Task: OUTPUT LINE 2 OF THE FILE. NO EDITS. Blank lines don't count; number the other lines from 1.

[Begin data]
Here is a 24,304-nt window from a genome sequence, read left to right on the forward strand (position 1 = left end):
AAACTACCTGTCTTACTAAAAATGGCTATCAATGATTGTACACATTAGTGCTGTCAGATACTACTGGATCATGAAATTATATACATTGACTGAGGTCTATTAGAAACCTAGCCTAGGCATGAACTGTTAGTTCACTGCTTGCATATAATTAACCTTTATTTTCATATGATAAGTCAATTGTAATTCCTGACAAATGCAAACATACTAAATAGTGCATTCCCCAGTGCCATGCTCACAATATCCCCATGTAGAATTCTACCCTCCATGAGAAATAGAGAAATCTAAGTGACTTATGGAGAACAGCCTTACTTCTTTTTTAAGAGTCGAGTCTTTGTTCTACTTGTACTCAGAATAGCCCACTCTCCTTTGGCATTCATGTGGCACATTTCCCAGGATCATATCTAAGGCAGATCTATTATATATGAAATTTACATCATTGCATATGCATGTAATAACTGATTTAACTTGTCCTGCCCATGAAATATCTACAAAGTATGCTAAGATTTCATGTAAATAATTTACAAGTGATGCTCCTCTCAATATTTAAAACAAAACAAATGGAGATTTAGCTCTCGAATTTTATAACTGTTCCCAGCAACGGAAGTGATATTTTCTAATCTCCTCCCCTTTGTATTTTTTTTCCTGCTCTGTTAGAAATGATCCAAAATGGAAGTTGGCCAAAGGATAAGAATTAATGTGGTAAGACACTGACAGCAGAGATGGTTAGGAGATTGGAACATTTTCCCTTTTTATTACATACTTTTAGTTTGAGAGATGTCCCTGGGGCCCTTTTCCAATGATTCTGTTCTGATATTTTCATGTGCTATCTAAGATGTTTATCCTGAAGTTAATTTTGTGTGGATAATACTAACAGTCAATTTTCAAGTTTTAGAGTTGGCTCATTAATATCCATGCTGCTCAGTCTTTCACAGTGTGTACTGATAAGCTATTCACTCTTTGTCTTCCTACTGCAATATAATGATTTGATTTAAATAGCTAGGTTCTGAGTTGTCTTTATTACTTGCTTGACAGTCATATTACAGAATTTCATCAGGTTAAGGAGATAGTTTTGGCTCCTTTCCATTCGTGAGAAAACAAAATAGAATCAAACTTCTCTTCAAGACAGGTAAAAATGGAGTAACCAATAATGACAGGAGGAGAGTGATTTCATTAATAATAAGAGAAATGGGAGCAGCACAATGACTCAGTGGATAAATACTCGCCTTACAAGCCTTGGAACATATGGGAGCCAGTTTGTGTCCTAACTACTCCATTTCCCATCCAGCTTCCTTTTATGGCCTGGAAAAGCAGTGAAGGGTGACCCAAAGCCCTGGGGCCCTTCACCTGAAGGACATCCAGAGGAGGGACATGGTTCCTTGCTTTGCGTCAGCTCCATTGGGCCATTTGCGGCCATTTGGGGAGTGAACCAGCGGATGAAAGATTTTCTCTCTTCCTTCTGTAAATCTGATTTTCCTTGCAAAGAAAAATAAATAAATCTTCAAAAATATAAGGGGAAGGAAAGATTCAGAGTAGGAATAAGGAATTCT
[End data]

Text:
AAACTACCTGTCTTACTAAAAATGGCTATCAATGATTGTACACATTAGTGCTGTCAGATACTACTGGATCATGAAATTATATACATTGACTGAGGTCTATTAGAAACCTAGCCTAGGCATGAACTGTTAGTTCACTGCTTGCATATAATTAACCTTTATTTTCATATGATAAGTCAATTGTAATTCCTGACAAATGCAAACATACTAAATAGTGCATTCCCCAGTGCCATGCTCACAATATCCCCATGTAGAATTCTACCCTCCATGAGAAATAGAGAAATCTAAGTGACTTATGGAGAACAGCCTTACTTCTTTTTTAAGAGTCGAGTCTTTGTTCTACTTGTACTCAGAATAGCCCACTCTCCTTTGGCATTCATGTGGCACATTTCCCAGGATCATATCTAAGGCAGATCTATTATATATGAAATTTACATCATTGCATATGCATGTAATAACTGATTTAACTTGTCCTGCCCATGAAATATCTACAAAGTATGCTAAGATTTCATGTAAATAATTTACAAGTGATGCTCCTCTCAATATTTAAAACAAAACAAATGGAGATTTAGCTCTCGAATTTTATAACTGTTCCCAGCAACGGAAGTGATATTTTCTAATCTCCTCCCCTTTGTATTTTTTTTCCTGCTCTGTTAGAAATGATCCAAAATGGAAGTTGGCCAAAGGATAAGAATTAATGTGGTAAGACACTGACAGCAGAGATGGTTAGGAGATTGGAACATTTTCCCTTTTTATTACATACTTTTAGTTTGAGAGATGTCCCTGGGGCCCTTTTCCAATGATTCTGTTCTGATATTTTCATGTGCTATCTAAGATGTTTATCCTGAAGTTAATTTTGTGTGGATAATACTAACAGTCAATTTTCAAGTTTTAGAGTTGGCTCATTAATATCCATGCTGCTCAGTCTTTCACAGTGTGTACTGATAAGCTATTCACTCTTTGTCTTCCTACTGCAATATAATGATTTGATTTAAATAGCTAGGTTCTGAGTTGTCTTTATTACTTGCTTGACAGTCATATTACAGAATTTCATCAGGTTAAGGAGATAGTTTTGGCTCCTTTCCATTCGTGAGAAAACAAAATAGAATCAAACTTCTCTTCAAGACAGGTAAAAATGGAGTAACCAATAATGACAGGAGGAGAGTGATTTCATTAATAATAAGAGAAATGGGAGCAGCACAATGACTCAGTGGATAAATACTCGCCTTACAAGCCTTGGAACATATGGGAGCCAGTTTGTGTCCTAACTACTCCATTTCCCATCCAGCTTCCTTTTATGGCCTGGAAAAGCAGTGAAGGGTGACCCAAAGCCCTGGGGCCCTTCACCTGAAGGACATCCAGAGGAGGGACATGGTTCCTTGCTTTGCGTCAGCTCCATTGGGCCATTTGCGGCCATTTGGGGAGTGAACCAGCGGATGAAAGATTTTCTCTCTTCCTTCTGTAAATCTGATTTTCCTTGCAAAGAAAAATAAATAAATCTTCAAAAATATAAGGGGAAGGAAAGATTCAGAGTAGGAATAAGGAATTCT